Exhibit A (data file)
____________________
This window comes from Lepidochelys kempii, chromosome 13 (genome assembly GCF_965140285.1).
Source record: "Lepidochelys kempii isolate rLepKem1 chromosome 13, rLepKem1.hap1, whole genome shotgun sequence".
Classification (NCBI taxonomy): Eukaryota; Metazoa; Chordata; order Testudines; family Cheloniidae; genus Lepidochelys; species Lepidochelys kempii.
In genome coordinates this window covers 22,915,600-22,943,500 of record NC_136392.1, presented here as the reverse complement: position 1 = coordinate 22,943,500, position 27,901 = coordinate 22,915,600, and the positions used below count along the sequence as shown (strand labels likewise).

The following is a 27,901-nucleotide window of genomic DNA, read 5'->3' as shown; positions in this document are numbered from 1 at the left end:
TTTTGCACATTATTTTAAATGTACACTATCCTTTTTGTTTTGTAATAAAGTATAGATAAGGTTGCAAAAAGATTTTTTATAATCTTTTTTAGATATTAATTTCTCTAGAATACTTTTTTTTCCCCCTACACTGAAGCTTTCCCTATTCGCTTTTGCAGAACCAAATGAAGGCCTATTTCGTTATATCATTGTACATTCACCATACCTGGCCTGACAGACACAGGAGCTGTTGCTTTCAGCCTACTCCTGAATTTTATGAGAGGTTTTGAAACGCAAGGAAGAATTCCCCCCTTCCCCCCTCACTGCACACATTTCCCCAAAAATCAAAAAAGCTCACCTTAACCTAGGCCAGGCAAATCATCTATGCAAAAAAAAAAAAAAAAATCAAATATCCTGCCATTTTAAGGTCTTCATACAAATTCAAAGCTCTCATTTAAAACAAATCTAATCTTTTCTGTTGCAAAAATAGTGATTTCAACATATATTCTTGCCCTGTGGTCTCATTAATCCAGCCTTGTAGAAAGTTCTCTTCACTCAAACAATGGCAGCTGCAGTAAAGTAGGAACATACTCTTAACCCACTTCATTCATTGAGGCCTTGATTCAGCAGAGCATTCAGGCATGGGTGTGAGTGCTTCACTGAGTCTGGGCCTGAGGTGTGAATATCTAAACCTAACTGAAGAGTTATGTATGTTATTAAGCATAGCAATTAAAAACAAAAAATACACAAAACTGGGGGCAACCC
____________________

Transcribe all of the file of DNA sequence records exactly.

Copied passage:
This window comes from Lepidochelys kempii, chromosome 13 (genome assembly GCF_965140285.1).
Source record: "Lepidochelys kempii isolate rLepKem1 chromosome 13, rLepKem1.hap1, whole genome shotgun sequence".
Classification (NCBI taxonomy): Eukaryota; Metazoa; Chordata; order Testudines; family Cheloniidae; genus Lepidochelys; species Lepidochelys kempii.
In genome coordinates this window covers 22,915,600-22,943,500 of record NC_136392.1, presented here as the reverse complement: position 1 = coordinate 22,943,500, position 27,901 = coordinate 22,915,600, and the positions used below count along the sequence as shown (strand labels likewise).

The following is a 27,901-nucleotide window of genomic DNA, read 5'->3' as shown; positions in this document are numbered from 1 at the left end:
TTTTGCACATTATTTTAAATGTACACTATCCTTTTTGTTTTGTAATAAAGTATAGATAAGGTTGCAAAAAGATTTTTTATAATCTTTTTTAGATATTAATTTCTCTAGAATACTTTTTTTTCCCCCTACACTGAAGCTTTCCCTATTCGCTTTTGCAGAACCAAATGAAGGCCTATTTCGTTATATCATTGTACATTCACCATACCTGGCCTGACAGACACAGGAGCTGTTGCTTTCAGCCTACTCCTGAATTTTATGAGAGGTTTTGAAACGCAAGGAAGAATTCCCCCCTTCCCCCCTCACTGCACACATTTCCCCAAAAATCAAAAAAGCTCACCTTAACCTAGGCCAGGCAAATCATCTATGCAAAAAAAAAAAAAAAAATCAAATATCCTGCCATTTTAAGGTCTTCATACAAATTCAAAGCTCTCATTTAAAACAAATCTAATCTTTTCTGTTGCAAAAATAGTGATTTCAACATATATTCTTGCCCTGTGGTCTCATTAATCCAGCCTTGTAGAAAGTTCTCTTCACTCAAACAATGGCAGCTGCAGTAAAGTAGGAACATACTCTTAACCCACTTCATTCATTGAGGCCTTGATTCAGCAGAGCATTCAGGCATGGGTGTGAGTGCTTCACTGAGTCTGGGCCTGAGGTGTGAATATCTAAACCTAACTGAAGAGTTATGTATGTTATTAAGCATAGCAATTAAAAACAAAAAATACACAAAACTGGGGGCAACCC